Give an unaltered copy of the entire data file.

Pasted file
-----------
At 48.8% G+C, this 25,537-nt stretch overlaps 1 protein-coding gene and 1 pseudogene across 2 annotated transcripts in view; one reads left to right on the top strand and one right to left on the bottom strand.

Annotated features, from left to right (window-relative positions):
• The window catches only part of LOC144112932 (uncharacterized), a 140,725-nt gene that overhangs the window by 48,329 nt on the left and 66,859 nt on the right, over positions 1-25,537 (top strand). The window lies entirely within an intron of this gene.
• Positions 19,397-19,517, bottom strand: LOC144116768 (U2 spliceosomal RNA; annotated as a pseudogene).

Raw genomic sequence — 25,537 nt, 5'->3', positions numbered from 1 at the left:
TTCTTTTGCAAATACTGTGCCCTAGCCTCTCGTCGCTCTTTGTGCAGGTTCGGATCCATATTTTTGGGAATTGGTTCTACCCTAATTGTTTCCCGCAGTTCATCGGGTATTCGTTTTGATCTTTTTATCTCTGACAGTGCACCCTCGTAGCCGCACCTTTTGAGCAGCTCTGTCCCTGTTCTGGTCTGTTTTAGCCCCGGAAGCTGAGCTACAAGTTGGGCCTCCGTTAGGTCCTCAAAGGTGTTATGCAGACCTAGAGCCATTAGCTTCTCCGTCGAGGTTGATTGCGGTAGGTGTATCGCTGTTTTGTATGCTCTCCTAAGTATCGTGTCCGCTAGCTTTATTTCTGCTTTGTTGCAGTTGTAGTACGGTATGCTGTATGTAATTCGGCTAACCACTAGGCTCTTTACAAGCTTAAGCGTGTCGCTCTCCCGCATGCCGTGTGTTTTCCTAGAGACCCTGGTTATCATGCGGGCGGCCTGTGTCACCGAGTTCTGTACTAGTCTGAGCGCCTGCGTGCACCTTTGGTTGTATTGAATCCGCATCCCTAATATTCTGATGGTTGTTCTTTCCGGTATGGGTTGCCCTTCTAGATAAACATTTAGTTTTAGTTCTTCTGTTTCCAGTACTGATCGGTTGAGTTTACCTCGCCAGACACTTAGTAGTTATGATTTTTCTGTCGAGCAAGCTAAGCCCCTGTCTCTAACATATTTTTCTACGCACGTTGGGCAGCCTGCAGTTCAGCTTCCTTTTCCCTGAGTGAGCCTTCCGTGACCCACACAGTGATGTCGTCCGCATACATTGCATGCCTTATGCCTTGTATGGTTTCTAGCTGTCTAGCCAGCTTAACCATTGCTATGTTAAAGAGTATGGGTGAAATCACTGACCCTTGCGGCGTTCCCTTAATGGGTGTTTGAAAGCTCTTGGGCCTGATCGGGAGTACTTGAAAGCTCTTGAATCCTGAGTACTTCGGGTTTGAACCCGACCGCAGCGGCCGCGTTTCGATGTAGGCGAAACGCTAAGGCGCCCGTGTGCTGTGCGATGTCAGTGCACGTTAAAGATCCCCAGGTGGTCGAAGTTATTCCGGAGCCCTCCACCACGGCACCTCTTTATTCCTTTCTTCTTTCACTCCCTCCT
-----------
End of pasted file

At 48.8% G+C, this 25,537-nt stretch overlaps 1 protein-coding gene and 1 pseudogene across 2 annotated transcripts in view; one reads left to right on the top strand and one right to left on the bottom strand.

Annotated features, from left to right (window-relative positions):
• The window catches only part of LOC144112932 (uncharacterized), a 140,725-nt gene that overhangs the window by 48,329 nt on the left and 66,859 nt on the right, over positions 1-25,537 (top strand). The window lies entirely within an intron of this gene.
• Positions 19,397-19,517, bottom strand: LOC144116768 (U2 spliceosomal RNA; annotated as a pseudogene).

Raw genomic sequence — 25,537 nt, 5'->3', positions numbered from 1 at the left:
TTCTTTTGCAAATACTGTGCCCTAGCCTCTCGTCGCTCTTTGTGCAGGTTCGGATCCATATTTTTGGGAATTGGTTCTACCCTAATTGTTTCCCGCAGTTCATCGGGTATTCGTTTTGATCTTTTTATCTCTGACAGTGCACCCTCGTAGCCGCACCTTTTGAGCAGCTCTGTCCCTGTTCTGGTCTGTTTTAGCCCCGGAAGCTGAGCTACAAGTTGGGCCTCCGTTAGGTCCTCAAAGGTGTTATGCAGACCTAGAGCCATTAGCTTCTCCGTCGAGGTTGATTGCGGTAGGTGTATCGCTGTTTTGTATGCTCTCCTAAGTATCGTGTCCGCTAGCTTTATTTCTGCTTTGTTGCAGTTGTAGTACGGTATGCTGTATGTAATTCGGCTAACCACTAGGCTCTTTACAAGCTTAAGCGTGTCGCTCTCCCGCATGCCGTGTGTTTTCCTAGAGACCCTGGTTATCATGCGGGCGGCCTGTGTCACCGAGTTCTGTACTAGTCTGAGCGCCTGCGTGCACCTTTGGTTGTATTGAATCCGCATCCCTAATATTCTGATGGTTGTTCTTTCCGGTATGGGTTGCCCTTCTAGATAAACATTTAGTTTTAGTTCTTCTGTTTCCAGTACTGATCGGTTGAGTTTACCTCGCCAGACACTTAGTAGTTATGATTTTTCTGTCGAGCAAGCTAAGCCCCTGTCTCTAACATATTTTTCTACGCACGTTGGGCAGCCTGCAGTTCAGCTTCCTTTTCCCTGAGTGAGCCTTCCGTGACCCACACAGTGATGTCGTCCGCATACATTGCATGCCTTATGCCTTGTATGGTTTCTAGCTGTCTAGCCAGCTTAACCATTGCTATGTTAAAGAGTATGGGTGAAATCACTGACCCTTGCGGCGTTCCCTTAATGGGTGTTTGAAAGCTCTTGGGCCTGATCGGGAGTACTTGAAAGCTCTTGAATCCTGAGTACTTCGGGTTTGAACCCGACCGCAGCGGCCGCGTTTCGATGTAGGCGAAACGCTAAGGCGCCCGTGTGCTGTGCGATGTCAGTGCACGTTAAAGATCCCCAGGTGGTCGAAGTTATTCCGGAGCCCTCCACCACGGCACCTCTTTATTCCTTTCTTCTTTCACTCCCTCCT